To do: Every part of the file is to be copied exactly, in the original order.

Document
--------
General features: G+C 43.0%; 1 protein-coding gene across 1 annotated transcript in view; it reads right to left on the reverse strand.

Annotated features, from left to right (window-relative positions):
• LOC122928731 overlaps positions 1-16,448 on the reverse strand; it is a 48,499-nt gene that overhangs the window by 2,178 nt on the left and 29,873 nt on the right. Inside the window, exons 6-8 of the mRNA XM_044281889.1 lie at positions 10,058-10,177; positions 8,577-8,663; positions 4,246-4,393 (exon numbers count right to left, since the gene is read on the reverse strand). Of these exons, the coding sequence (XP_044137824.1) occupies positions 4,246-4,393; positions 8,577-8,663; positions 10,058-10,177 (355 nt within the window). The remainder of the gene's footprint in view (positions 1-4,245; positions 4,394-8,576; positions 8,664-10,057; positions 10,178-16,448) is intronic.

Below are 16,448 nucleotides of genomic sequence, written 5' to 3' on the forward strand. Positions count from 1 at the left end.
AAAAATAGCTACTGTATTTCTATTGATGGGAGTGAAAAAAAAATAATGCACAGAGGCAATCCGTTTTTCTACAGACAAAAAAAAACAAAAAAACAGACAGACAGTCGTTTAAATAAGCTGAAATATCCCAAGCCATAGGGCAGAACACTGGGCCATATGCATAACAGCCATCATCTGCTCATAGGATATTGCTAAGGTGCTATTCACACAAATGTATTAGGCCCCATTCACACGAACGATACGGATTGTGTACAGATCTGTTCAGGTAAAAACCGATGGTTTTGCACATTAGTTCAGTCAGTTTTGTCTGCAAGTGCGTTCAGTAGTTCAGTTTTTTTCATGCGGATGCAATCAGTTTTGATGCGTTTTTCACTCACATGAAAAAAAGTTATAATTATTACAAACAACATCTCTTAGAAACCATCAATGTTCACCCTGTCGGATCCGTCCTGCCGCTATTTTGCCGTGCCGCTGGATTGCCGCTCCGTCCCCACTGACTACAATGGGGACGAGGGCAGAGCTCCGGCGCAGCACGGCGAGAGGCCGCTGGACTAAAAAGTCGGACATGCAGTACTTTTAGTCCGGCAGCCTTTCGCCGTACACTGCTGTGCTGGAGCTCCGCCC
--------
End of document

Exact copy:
General features: G+C 43.0%; 1 protein-coding gene across 1 annotated transcript in view; it reads right to left on the reverse strand.

Annotated features, from left to right (window-relative positions):
• LOC122928731 overlaps positions 1-16,448 on the reverse strand; it is a 48,499-nt gene that overhangs the window by 2,178 nt on the left and 29,873 nt on the right. Inside the window, exons 6-8 of the mRNA XM_044281889.1 lie at positions 10,058-10,177; positions 8,577-8,663; positions 4,246-4,393 (exon numbers count right to left, since the gene is read on the reverse strand). Of these exons, the coding sequence (XP_044137824.1) occupies positions 4,246-4,393; positions 8,577-8,663; positions 10,058-10,177 (355 nt within the window). The remainder of the gene's footprint in view (positions 1-4,245; positions 4,394-8,576; positions 8,664-10,057; positions 10,178-16,448) is intronic.

Below are 16,448 nucleotides of genomic sequence, written 5' to 3' on the forward strand. Positions count from 1 at the left end.
AAAAATAGCTACTGTATTTCTATTGATGGGAGTGAAAAAAAAATAATGCACAGAGGCAATCCGTTTTTCTACAGACAAAAAAAAACAAAAAAACAGACAGACAGTCGTTTAAATAAGCTGAAATATCCCAAGCCATAGGGCAGAACACTGGGCCATATGCATAACAGCCATCATCTGCTCATAGGATATTGCTAAGGTGCTATTCACACAAATGTATTAGGCCCCATTCACACGAACGATACGGATTGTGTACAGATCTGTTCAGGTAAAAACCGATGGTTTTGCACATTAGTTCAGTCAGTTTTGTCTGCAAGTGCGTTCAGTAGTTCAGTTTTTTTCATGCGGATGCAATCAGTTTTGATGCGTTTTTCACTCACATGAAAAAAAGTTATAATTATTACAAACAACATCTCTTAGAAACCATCAATGTTCACCCTGTCGGATCCGTCCTGCCGCTATTTTGCCGTGCCGCTGGATTGCCGCTCCGTCCCCACTGACTACAATGGGGACGAGGGCAGAGCTCCGGCGCAGCACGGCGAGAGGCCGCTGGACTAAAAAGTCGGACATGCAGTACTTTTAGTCCGGCAGCCTTTCGCCGTACACTGCTGTGCTGGAGCTCCGCCC